WAGENINGEN, NETHERLANDS – Sustainable food tech company Sophie's BioNutrients collaborated with the Danish Technological Institute (DTI) to make a chlorella-based, vegan-friendly ice cream.
The plant-based frozen dessert was produced using a dairy-free chlorella protein concentrate developed by Sophie’s BioNutrients, which grows microalgae to produce protein.
A B2B food technology company that operates between Singapore and the Netherlands, Sophie’s BioNutrients shared that its new product contains “a complete nutrition profile, and in combination with other functional ingredients mimics natural ice cream texture,” adding that the frozen dessert can be made in several popular ice cream flavors.
The company described its process for producing its microalgae flour as involving natural cultivation of Chlorella vulgaris, which is harvested within three days in a protected environment. It said the microalgae strains used also are US GRAS and European Food Safety Authority approved for use as food ingredients or supplements.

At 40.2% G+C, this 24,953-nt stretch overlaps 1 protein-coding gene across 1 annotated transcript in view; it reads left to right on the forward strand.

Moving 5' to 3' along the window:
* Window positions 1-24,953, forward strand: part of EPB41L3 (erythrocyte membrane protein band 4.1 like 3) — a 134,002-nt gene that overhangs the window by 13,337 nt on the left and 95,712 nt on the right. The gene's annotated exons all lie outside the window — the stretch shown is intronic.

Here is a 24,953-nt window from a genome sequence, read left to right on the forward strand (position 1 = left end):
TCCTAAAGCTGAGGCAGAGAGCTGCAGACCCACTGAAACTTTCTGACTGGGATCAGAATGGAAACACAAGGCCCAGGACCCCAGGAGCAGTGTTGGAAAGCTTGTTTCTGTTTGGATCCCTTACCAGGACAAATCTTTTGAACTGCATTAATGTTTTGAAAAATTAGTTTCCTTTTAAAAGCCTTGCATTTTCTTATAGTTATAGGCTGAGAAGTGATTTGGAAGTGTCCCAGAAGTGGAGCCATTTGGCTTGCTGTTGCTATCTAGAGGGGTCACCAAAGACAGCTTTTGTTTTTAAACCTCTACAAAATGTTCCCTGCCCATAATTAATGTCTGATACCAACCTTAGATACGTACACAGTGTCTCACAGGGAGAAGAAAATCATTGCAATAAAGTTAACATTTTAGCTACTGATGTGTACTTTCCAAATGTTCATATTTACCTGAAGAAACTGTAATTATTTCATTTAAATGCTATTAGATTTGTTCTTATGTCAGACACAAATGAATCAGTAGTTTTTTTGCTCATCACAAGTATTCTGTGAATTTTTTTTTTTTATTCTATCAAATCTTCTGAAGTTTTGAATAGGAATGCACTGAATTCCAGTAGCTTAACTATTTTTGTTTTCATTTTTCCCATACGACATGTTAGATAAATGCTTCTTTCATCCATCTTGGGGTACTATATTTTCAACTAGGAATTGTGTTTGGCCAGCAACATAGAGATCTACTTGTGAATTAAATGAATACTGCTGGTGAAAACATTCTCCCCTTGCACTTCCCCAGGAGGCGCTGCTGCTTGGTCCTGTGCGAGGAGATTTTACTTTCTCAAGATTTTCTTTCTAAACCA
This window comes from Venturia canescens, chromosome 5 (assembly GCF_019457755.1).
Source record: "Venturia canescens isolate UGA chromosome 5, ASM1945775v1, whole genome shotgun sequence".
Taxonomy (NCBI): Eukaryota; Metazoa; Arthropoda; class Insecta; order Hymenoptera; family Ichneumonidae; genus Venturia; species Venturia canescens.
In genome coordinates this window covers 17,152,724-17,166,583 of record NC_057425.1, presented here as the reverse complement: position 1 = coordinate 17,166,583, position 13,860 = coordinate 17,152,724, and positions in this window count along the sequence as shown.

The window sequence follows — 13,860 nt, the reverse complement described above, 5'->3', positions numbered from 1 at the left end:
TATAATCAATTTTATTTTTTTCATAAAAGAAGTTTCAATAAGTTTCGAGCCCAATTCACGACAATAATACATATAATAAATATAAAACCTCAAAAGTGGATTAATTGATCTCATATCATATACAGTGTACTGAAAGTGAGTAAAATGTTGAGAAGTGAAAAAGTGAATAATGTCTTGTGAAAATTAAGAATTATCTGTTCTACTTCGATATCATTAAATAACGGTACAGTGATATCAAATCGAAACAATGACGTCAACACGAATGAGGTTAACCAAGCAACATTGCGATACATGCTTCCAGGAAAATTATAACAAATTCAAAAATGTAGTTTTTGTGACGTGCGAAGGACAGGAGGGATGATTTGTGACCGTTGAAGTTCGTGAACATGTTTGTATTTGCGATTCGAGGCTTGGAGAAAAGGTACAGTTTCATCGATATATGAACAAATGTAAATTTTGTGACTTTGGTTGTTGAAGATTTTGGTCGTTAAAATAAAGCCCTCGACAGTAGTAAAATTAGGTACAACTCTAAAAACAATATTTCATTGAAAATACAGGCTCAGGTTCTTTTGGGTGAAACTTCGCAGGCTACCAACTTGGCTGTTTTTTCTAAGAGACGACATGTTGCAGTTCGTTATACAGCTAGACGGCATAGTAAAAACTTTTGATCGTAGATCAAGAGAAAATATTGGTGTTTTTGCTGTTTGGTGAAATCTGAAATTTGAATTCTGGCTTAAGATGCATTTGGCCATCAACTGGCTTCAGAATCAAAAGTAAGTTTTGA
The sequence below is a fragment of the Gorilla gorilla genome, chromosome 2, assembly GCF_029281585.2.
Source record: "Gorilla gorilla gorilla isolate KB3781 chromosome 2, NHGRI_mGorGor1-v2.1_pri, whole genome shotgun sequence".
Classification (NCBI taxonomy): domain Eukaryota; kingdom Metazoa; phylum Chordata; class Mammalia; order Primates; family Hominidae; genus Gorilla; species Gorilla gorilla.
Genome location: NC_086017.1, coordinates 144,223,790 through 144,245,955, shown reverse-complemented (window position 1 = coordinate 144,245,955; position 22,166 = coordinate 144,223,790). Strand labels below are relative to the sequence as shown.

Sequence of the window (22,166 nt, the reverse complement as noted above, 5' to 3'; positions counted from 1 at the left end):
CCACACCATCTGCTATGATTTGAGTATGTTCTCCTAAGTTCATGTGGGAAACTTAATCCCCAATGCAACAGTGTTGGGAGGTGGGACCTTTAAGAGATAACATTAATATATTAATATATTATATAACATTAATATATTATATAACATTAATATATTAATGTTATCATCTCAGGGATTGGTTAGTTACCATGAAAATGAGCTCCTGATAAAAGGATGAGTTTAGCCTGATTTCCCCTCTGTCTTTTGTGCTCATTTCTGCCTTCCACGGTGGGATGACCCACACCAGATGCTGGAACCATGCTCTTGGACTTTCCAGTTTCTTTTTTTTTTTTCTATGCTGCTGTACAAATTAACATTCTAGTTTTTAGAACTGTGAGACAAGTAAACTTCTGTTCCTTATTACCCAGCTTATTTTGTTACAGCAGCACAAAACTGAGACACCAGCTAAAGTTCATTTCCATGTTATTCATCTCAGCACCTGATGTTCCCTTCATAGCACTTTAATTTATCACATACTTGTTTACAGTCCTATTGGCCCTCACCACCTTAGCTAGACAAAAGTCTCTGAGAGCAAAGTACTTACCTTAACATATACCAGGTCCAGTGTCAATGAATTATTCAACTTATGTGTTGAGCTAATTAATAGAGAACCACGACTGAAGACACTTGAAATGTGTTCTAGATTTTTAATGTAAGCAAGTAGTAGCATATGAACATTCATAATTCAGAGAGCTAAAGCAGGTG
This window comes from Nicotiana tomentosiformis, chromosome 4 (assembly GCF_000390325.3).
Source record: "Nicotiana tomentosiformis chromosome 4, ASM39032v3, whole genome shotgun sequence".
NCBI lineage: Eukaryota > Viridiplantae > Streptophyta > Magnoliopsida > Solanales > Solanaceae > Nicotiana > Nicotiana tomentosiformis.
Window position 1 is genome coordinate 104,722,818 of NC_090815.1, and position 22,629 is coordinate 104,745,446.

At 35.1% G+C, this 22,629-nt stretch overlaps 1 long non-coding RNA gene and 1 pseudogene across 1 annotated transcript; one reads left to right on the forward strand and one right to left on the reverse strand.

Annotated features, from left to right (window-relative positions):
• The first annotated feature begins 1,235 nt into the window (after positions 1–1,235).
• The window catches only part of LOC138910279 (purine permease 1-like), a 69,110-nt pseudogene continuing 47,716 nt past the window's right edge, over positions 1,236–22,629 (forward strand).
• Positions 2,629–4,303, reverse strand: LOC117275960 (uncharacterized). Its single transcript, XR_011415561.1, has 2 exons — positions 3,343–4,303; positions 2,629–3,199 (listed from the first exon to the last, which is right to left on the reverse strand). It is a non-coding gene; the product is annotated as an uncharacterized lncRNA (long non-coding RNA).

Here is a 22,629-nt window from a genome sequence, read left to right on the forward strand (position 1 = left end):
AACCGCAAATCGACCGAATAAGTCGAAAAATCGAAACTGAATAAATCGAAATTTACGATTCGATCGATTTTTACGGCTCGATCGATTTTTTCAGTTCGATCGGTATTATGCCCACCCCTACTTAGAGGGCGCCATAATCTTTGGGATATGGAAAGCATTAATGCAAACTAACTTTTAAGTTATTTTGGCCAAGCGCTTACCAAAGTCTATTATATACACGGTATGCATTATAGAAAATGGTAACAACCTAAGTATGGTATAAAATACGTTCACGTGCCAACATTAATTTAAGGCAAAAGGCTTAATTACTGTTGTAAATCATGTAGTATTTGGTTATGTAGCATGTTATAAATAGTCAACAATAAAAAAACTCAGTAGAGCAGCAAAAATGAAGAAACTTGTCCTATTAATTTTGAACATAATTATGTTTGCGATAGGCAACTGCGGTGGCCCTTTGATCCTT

Developing the vegan-friendly ice cream involved ingredients being screened by DTI, which also performed application tests. Per Sophie’s BioNutrients, a 1 oz serving of the chlorella ice cream could potentially contain double the recommended daily intake of B12, and chlorella is a good source of iron.
Eugene Wang, cofounder and chief executive officer of Sophie's BioNutrients, said the company is “incredibly excited” about the development in allergen-free foods.
"Microalgae is one of the most nutrient-rich and versatile resources on the planet,” Mr. Wang said. “Today we have shown another facet of the unlimited possibilities this superfood can offer – a dairy and lactose-free alternative to ice cream that, thanks to microalgae, offers a higher nutrition content than most available dairy-free alternatives.”
DTI’s director of food technology, Anne Louise Dannesboe Nielsen, said the team at the institute is eager to further unlock microalgae’s potential.
"Microalgae is definitely part of the future,” she said. “It is a sustainable ingredient with a lot of potential in multiple food applications.”